Top 3 Cannabis Misconceptions and What We Really Know

Before diving into the giant can of worms that is cannabis misconceptions, let’s review for a second, shall we? Medical marijuana legislation is underway in the majority of states, including Florida. Recreational usage states will multiply in 2020, as will cannabis revenue. Those struggling with medical issues and treatments now have natural, potentially life-changing options. What a time to be alive!

But, as is expected with any drastic, practically 180-degree change, things — like science, research, and available information (that’s legitimate) — are getting confused and misinterpreted. So, let’s dig into the science of it all and see what we really know.


1. Cannabis and Overdosing

First things first, no, you’re not going to toke yourself to death. Sure, it’s possible to consume more than you planned and in turn feel higher than intended, but that won’t land you in the hospital. According to the Center for Disease Control and Prevention, this could mean feeling anxiety, paranoia, extreme confusion, or an increased heart rate, but those feelings pass as you come down from your high.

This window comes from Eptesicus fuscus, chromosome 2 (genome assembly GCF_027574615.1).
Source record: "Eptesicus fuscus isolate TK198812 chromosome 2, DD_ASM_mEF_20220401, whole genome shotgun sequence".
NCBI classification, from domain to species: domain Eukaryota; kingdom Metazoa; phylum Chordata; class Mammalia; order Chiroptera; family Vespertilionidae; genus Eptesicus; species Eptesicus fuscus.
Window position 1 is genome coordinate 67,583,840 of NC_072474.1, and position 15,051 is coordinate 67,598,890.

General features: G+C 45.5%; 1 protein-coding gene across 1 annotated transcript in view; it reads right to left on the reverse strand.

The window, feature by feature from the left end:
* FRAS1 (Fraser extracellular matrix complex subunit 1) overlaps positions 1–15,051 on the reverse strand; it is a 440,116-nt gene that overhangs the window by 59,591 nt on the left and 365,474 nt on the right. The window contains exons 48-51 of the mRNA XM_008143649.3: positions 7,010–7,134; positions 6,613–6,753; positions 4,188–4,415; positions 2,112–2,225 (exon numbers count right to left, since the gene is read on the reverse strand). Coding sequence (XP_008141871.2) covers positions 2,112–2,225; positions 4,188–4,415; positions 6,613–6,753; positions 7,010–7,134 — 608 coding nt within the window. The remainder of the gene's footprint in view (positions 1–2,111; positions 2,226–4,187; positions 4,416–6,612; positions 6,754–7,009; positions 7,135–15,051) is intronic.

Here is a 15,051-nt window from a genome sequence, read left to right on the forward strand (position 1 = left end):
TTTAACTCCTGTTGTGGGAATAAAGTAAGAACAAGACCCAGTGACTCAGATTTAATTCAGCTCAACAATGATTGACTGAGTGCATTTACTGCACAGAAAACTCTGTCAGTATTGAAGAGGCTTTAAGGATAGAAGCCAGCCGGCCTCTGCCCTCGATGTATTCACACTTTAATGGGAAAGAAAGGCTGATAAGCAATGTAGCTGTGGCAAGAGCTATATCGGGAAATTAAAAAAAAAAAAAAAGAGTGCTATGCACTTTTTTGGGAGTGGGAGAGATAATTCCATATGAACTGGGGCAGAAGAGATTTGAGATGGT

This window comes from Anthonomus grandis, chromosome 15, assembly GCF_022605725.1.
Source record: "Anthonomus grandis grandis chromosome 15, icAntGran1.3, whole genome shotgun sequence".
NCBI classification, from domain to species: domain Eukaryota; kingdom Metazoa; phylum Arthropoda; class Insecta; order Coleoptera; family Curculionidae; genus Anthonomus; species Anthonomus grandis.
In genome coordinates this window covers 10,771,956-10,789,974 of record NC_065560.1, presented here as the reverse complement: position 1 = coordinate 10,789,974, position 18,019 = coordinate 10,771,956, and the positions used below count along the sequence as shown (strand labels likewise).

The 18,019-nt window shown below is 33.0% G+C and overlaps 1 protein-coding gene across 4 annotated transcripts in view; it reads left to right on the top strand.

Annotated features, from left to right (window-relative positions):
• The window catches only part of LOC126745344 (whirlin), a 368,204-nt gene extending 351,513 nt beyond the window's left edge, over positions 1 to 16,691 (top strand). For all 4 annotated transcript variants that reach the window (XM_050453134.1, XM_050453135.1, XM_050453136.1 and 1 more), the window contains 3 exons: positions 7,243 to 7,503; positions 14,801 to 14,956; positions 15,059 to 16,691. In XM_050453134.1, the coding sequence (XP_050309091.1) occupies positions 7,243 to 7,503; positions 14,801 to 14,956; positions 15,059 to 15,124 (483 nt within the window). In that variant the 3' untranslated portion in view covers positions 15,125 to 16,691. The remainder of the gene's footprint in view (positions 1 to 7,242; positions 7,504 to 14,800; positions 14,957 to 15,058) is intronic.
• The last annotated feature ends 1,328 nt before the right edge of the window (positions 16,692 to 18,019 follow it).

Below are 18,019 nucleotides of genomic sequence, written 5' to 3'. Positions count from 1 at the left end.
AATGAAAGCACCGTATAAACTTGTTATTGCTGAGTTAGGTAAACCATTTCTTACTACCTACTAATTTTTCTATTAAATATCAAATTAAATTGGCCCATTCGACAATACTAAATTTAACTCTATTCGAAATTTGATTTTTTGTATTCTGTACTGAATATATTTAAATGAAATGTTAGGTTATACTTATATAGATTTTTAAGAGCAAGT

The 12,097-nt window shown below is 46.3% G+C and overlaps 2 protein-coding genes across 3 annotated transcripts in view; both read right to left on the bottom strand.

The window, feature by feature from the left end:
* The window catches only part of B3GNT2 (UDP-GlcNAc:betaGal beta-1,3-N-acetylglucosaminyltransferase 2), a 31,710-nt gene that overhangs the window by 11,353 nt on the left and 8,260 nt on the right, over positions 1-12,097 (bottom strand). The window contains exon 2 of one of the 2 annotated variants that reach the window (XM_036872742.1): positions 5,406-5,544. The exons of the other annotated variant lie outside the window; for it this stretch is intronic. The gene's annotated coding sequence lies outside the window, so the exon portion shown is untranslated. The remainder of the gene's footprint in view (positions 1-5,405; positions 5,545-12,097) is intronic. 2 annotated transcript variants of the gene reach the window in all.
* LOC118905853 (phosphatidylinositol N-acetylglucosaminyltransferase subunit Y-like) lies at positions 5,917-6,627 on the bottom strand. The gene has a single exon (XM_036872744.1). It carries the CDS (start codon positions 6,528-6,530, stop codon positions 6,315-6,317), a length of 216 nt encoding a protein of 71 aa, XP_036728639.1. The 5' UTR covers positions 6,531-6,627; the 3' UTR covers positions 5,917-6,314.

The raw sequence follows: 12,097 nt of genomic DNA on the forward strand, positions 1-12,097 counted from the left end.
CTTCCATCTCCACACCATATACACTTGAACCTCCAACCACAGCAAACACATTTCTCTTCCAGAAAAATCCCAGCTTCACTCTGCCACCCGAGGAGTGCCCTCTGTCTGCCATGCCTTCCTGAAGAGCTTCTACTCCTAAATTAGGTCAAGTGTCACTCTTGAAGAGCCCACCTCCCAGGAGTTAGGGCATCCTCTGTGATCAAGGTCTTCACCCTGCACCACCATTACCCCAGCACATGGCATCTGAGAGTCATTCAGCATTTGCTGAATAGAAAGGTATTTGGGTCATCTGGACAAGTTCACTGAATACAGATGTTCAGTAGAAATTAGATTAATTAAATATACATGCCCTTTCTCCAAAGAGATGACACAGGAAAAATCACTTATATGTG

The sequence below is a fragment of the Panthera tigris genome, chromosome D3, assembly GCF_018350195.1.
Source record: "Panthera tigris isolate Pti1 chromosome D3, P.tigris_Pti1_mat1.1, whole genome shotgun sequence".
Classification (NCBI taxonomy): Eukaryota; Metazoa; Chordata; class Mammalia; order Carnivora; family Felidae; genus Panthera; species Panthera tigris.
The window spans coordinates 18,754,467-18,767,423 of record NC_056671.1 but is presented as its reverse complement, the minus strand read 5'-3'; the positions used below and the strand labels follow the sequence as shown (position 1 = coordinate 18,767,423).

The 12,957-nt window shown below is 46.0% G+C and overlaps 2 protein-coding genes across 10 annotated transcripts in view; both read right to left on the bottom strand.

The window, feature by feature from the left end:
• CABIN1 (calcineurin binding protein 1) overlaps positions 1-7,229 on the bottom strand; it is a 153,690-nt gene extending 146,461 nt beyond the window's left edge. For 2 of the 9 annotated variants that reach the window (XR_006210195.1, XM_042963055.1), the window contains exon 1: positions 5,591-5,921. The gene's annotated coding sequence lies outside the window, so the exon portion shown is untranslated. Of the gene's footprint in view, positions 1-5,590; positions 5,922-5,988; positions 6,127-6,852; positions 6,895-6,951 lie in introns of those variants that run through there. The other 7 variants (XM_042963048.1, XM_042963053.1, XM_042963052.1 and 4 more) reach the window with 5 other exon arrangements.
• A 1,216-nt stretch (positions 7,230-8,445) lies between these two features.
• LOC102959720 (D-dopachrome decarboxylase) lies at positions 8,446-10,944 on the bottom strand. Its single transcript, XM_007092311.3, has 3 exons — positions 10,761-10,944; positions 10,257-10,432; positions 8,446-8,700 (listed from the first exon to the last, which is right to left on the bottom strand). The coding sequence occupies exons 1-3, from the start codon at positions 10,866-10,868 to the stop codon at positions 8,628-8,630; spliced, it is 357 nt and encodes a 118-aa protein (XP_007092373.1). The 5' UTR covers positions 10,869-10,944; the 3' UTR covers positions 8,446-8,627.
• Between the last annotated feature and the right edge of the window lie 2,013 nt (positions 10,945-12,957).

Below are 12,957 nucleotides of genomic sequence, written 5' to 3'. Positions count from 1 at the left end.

One cool trick if you’re feeling too high? Chew on some black peppercorn. It shares a terpene with cannabis called alpha-pinene that can calm the effects of THC on your brain.

Now, while consuming too much cannabis at one time most likely won’t land you in a hospital bed, one thing that may is product contamination. Unfortunately, there are a lot of cannabis products out there with contaminants, residual solvents, incorrect labels, etc. that can have adverse effects on the user and potentially send them to the hospital. The good news for you is all of VidaCann’s products are cultivated and manufactured in our own facilities using sustainable, organic processes, so you never have to worry about product contamination with us.